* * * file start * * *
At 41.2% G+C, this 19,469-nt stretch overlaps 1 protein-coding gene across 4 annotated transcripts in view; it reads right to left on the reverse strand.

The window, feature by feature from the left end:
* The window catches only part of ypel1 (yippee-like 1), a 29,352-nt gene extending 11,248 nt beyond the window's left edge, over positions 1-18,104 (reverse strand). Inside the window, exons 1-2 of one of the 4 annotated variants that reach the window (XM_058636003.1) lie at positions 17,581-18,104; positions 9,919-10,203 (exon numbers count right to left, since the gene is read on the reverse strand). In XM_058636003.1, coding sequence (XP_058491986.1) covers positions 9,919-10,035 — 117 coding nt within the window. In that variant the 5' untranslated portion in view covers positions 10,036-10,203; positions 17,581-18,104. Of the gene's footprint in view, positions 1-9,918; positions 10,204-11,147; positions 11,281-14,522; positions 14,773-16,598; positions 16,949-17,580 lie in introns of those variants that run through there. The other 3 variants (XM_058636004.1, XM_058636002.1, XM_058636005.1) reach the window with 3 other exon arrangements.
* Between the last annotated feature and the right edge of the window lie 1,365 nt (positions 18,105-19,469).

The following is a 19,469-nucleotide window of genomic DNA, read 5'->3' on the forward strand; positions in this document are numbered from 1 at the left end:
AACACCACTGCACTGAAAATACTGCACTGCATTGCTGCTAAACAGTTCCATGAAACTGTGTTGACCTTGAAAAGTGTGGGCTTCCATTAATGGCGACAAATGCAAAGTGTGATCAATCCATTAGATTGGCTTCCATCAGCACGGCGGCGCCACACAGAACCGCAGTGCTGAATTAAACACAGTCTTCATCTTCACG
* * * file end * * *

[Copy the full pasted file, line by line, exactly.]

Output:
At 41.2% G+C, this 19,469-nt stretch overlaps 1 protein-coding gene across 4 annotated transcripts in view; it reads right to left on the reverse strand.

The window, feature by feature from the left end:
* The window catches only part of ypel1 (yippee-like 1), a 29,352-nt gene extending 11,248 nt beyond the window's left edge, over positions 1-18,104 (reverse strand). Inside the window, exons 1-2 of one of the 4 annotated variants that reach the window (XM_058636003.1) lie at positions 17,581-18,104; positions 9,919-10,203 (exon numbers count right to left, since the gene is read on the reverse strand). In XM_058636003.1, coding sequence (XP_058491986.1) covers positions 9,919-10,035 — 117 coding nt within the window. In that variant the 5' untranslated portion in view covers positions 10,036-10,203; positions 17,581-18,104. Of the gene's footprint in view, positions 1-9,918; positions 10,204-11,147; positions 11,281-14,522; positions 14,773-16,598; positions 16,949-17,580 lie in introns of those variants that run through there. The other 3 variants (XM_058636004.1, XM_058636002.1, XM_058636005.1) reach the window with 3 other exon arrangements.
* Between the last annotated feature and the right edge of the window lie 1,365 nt (positions 18,105-19,469).

The following is a 19,469-nucleotide window of genomic DNA, read 5'->3' on the forward strand; positions in this document are numbered from 1 at the left end:
AACACCACTGCACTGAAAATACTGCACTGCATTGCTGCTAAACAGTTCCATGAAACTGTGTTGACCTTGAAAAGTGTGGGCTTCCATTAATGGCGACAAATGCAAAGTGTGATCAATCCATTAGATTGGCTTCCATCAGCACGGCGGCGCCACACAGAACCGCAGTGCTGAATTAAACACAGTCTTCATCTTCACG